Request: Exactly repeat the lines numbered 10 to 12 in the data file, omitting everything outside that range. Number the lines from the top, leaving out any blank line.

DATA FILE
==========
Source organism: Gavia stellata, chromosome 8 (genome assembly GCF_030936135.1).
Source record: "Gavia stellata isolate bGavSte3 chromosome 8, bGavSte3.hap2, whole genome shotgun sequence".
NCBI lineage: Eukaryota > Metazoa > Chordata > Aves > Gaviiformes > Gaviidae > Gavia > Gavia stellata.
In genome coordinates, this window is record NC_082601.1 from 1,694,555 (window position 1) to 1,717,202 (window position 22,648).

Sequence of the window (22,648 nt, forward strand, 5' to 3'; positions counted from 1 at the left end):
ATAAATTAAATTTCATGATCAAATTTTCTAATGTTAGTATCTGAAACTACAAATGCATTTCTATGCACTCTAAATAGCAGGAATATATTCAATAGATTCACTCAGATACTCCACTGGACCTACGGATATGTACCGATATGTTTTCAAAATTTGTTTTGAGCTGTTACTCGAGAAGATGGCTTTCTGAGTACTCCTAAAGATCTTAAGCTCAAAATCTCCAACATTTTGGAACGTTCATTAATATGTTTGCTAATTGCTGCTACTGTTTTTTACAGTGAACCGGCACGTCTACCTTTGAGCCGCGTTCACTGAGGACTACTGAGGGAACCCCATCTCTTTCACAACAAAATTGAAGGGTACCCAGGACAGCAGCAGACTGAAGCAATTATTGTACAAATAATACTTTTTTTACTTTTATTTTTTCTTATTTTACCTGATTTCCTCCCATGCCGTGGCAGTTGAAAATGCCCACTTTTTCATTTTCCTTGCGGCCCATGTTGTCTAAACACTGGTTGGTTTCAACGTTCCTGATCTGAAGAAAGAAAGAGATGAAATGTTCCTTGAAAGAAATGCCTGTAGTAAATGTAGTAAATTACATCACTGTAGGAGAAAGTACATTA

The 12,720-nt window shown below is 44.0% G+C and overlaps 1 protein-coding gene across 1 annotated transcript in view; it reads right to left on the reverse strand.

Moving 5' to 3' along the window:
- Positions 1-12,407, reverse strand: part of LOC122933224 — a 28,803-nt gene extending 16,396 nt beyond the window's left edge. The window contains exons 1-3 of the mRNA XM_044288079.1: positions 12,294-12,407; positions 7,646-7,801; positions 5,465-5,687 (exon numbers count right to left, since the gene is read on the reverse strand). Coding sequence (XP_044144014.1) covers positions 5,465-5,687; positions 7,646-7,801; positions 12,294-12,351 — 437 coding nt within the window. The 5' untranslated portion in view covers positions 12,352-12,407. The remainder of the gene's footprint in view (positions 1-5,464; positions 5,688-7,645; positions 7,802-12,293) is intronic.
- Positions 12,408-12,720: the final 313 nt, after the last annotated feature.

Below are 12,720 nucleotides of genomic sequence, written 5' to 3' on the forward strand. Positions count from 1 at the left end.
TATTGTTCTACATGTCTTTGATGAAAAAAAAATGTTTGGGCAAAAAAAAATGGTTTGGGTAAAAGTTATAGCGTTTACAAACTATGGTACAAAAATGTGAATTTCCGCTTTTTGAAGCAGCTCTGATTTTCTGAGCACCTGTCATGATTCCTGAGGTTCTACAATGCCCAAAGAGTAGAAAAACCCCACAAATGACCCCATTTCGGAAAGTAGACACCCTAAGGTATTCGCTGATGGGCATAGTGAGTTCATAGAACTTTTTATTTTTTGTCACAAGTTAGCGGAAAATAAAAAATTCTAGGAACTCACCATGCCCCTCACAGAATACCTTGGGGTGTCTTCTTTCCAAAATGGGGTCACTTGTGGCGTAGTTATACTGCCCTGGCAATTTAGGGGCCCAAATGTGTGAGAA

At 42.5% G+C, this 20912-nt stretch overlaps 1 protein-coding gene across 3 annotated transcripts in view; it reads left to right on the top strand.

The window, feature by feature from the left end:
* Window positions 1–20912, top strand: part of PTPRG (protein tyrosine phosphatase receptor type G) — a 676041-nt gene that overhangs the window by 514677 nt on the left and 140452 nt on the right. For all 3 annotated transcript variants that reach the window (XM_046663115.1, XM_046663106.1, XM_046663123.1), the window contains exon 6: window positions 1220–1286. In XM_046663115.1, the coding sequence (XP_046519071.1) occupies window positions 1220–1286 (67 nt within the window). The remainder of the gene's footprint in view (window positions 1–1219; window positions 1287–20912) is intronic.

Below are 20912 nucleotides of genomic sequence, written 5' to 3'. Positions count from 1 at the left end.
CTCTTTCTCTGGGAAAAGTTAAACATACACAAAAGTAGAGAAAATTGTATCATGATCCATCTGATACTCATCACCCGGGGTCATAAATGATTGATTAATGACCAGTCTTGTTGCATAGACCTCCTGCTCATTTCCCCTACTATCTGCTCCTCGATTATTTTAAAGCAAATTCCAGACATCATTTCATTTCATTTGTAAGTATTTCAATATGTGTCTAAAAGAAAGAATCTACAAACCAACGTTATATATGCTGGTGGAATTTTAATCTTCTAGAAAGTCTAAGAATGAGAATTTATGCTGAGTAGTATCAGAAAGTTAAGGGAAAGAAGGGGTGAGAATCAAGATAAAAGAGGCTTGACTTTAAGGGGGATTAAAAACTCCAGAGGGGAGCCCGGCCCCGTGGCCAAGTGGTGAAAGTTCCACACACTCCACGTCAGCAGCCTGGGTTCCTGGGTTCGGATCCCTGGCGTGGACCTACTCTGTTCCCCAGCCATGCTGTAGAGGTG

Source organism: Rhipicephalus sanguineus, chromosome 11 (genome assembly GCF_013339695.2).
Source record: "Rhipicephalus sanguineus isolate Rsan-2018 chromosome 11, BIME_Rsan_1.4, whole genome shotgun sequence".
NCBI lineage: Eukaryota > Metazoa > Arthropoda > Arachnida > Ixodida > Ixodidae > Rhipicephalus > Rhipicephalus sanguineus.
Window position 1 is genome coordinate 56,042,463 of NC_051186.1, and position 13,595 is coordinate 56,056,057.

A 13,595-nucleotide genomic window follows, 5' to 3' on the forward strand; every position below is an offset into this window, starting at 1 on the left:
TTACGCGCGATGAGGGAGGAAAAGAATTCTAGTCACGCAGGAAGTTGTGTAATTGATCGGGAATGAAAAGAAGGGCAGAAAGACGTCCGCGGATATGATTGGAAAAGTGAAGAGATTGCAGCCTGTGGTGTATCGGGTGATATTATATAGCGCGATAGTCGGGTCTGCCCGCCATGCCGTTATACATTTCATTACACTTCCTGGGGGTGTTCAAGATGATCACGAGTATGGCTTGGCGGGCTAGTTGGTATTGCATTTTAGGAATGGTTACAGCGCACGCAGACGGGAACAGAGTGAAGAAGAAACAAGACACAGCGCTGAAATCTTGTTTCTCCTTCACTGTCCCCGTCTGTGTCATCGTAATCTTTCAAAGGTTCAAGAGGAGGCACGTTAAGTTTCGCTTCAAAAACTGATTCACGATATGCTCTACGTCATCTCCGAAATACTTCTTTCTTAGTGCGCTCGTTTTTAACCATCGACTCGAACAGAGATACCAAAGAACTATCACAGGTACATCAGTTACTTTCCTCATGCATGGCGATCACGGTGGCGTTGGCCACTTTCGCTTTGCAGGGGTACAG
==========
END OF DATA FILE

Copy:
- Positions 12,408-12,720: the final 313 nt, after the last annotated feature.

Below are 12,720 nucleotides of genomic sequence, written 5' to 3' on the forward strand. Positions count from 1 at the left end.
TATTGTTCTACATGTCTTTGATGAAAAAAAAATGTTTGGGCAAAAAAAAATGGTTTGGGTAAAAGTTATAGCGTTTACAAACTATGGTACAAAAATGTGAATTTCCGCTTTTTGAAGCAGCTCTGATTTTCTGAGCACCTGTCATGATTCCTGAGGTTCTACAATGCCCAAAGAGTAGAAAAACCCCACAAATGACCCCATTTCGGAAAGTAGACACCCTAAGGTATTCGCTGATGGGCATAGTGAGTTCATAGAACTTTTTATTTTTTGTCACAAGTTAGCGGAAAATAAAAAATTCTAGGAACTCACCATGCCCCTCACAGAATACCTTGGGGTGTCTTCTTTCCAAAATGGGGTCACTTGTGGCGTAGTTATACTGCCCTGGCAATTTAGGGGCCCAAATGTGTGAGAA